Gillian Flynn’s Gone Girl was published in 2012 and sold 8.5 million copies (and counting) and spent 92 weeks on the New York Times bestseller list. Flynn had previously published Sharp Objects and Dark Places.
When the 2014 movie arrived, it had a $38 million opening weekend.
I’m going to surprise you. I wasn’t crazy about either.
I excitedly bought the book as soon as it came out and heard later it would be a movie. However, it turned out to be one of those books. I put it down and read another book, then returned to it briefly, then put it down and read another book, then returned to finish it, almost as an obligation. It was covered with dust.
Unlike the movie, the book travels back and forth between Amy Dunne’s diary entries and Nick Dunne’s reporting of the bizarre events that are happening.
On their fifth anniversary, Amy disappears. Nick gets a call from a neighbor about trouble at the house and walks into a crime scene. No body, just a messed up living room. The police arrive, and he starts his lies. He’s nonetheless seen as the good guy. Amy’s pretty psycho. However, you can go back and forth looking for a hero. Or a villain.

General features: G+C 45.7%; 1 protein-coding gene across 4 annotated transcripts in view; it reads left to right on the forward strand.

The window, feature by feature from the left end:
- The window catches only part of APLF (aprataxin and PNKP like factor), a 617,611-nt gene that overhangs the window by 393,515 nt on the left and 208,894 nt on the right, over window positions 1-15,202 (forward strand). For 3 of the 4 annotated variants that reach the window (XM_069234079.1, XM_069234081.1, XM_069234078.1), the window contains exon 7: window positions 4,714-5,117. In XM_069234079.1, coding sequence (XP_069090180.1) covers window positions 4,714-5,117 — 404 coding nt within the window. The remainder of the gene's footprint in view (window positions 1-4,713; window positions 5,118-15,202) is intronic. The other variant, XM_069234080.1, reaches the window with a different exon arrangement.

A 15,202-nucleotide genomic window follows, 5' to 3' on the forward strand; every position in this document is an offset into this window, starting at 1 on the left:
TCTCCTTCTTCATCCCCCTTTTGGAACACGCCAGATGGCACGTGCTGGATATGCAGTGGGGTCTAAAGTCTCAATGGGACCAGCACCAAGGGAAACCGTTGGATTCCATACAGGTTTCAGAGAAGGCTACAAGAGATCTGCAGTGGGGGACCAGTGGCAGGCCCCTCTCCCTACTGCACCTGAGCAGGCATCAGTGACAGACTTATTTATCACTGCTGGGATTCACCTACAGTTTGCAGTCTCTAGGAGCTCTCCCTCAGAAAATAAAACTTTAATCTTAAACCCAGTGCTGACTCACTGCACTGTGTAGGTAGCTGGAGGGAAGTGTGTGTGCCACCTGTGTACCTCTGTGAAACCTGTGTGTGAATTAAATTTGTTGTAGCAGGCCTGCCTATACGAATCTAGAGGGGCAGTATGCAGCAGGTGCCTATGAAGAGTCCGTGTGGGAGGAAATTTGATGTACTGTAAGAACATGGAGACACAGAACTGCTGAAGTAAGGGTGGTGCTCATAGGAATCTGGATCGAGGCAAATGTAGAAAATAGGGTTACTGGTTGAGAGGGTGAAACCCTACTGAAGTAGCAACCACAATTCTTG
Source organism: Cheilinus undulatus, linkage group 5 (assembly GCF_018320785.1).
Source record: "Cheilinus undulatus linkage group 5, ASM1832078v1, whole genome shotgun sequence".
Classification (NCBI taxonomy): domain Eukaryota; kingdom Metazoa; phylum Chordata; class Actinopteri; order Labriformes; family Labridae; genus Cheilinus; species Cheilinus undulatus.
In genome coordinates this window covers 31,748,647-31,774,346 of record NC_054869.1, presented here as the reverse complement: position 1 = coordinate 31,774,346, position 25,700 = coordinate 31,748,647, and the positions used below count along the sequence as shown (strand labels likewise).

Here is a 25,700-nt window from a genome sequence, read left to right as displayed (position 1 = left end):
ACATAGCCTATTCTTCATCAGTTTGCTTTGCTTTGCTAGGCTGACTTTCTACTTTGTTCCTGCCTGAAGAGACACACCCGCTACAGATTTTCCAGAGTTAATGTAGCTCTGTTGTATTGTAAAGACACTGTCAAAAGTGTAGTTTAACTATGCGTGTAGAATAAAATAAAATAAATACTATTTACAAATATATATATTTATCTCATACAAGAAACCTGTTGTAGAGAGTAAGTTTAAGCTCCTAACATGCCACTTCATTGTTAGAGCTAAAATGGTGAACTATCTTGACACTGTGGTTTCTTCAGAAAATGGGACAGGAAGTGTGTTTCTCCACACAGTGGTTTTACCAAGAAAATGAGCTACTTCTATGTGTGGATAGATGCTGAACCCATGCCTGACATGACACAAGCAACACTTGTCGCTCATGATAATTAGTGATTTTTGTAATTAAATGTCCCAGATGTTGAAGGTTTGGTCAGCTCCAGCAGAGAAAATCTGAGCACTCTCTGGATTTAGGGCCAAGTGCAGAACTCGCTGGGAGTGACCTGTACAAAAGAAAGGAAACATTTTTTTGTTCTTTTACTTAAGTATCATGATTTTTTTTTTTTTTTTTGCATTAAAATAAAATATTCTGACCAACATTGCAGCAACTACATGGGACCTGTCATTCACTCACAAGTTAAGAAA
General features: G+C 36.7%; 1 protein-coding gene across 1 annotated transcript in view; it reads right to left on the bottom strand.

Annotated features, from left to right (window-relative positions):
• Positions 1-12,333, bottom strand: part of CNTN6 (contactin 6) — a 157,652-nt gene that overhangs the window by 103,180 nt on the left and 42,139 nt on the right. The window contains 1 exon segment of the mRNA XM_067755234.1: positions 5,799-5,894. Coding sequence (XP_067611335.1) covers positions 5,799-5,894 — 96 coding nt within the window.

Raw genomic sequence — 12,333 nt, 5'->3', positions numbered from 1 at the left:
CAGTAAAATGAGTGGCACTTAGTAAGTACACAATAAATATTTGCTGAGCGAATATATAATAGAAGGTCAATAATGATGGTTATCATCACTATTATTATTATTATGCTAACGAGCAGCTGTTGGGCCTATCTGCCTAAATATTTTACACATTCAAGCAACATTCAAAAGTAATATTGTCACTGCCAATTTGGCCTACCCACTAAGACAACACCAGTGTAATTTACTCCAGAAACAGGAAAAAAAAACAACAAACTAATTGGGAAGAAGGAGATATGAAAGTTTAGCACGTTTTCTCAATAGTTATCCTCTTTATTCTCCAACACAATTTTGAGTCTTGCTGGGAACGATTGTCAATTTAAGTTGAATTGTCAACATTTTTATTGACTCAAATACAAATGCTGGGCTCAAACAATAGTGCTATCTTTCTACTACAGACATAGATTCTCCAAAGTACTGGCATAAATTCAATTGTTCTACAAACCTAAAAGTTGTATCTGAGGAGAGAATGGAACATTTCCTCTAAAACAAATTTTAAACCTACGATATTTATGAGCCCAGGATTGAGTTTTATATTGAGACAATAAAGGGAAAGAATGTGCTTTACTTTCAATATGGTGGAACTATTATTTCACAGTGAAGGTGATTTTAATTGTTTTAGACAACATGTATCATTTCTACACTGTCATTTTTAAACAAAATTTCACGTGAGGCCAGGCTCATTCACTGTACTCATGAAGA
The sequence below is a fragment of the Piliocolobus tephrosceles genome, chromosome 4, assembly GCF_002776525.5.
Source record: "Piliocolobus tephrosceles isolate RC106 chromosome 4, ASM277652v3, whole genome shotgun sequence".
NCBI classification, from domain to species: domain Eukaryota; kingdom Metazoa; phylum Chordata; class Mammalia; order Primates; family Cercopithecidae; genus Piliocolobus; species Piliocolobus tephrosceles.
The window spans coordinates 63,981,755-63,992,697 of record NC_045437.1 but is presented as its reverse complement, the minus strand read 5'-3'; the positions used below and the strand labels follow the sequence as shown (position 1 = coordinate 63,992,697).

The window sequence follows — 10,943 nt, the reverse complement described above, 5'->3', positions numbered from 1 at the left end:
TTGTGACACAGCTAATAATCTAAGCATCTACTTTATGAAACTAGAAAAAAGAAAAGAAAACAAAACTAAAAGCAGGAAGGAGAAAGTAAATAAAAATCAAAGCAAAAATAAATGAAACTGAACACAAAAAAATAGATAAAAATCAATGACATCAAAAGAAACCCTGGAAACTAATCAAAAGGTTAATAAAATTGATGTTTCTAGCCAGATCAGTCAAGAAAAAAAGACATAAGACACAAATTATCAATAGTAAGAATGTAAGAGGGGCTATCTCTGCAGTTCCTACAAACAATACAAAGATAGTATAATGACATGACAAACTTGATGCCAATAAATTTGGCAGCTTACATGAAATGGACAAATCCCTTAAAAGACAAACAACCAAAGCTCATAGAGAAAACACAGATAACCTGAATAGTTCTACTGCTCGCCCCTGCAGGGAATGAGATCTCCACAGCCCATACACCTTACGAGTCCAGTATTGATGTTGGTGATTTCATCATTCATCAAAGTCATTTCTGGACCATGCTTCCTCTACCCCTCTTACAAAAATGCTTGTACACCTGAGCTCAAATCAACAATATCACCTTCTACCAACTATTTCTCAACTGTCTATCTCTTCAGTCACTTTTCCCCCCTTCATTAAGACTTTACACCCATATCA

Nick and Amy (Ben Affleck and Rosamund Pike) had lost their New York magazine jobs and moved to Carthage, Missouri, Nick’s hometown. Nick bought The Bar with his twin sister, Margo (possibly the only sane person in the story), from Amy’s trust fund. Amy sat around hating Carthage, Missouri.
We continue with Amy’s escape travels and Nick’s increasing trouble with the police, quickly assuming he’s murdered his wife.
I found the book slow-moving and talky. It did have ups and downs – who’s right and who’s wrong? Additionally, there is a whodunit factor, but the excitement happens in the middle (See? You have to want to get there). And we know who dun it.
The movie didn’t travel back and forth but gave a confusing look at Nick, with all his lying, and Amy, who doesn’t know what she wants or where she wants it. There were some changes to the book, which I’m not going to spoil, and there has been a real dustup about a new ending – a whole new “third act,” which Gillian Flynn has defended.
You’ll see some glowing reviews. You might have read glowing reviews of the book two years ago. I’m not glowing.
Here’s your chance – comment and yell at me. Or agree. I want to know what the other 8.5 million readers and $38 million ticket holders thought.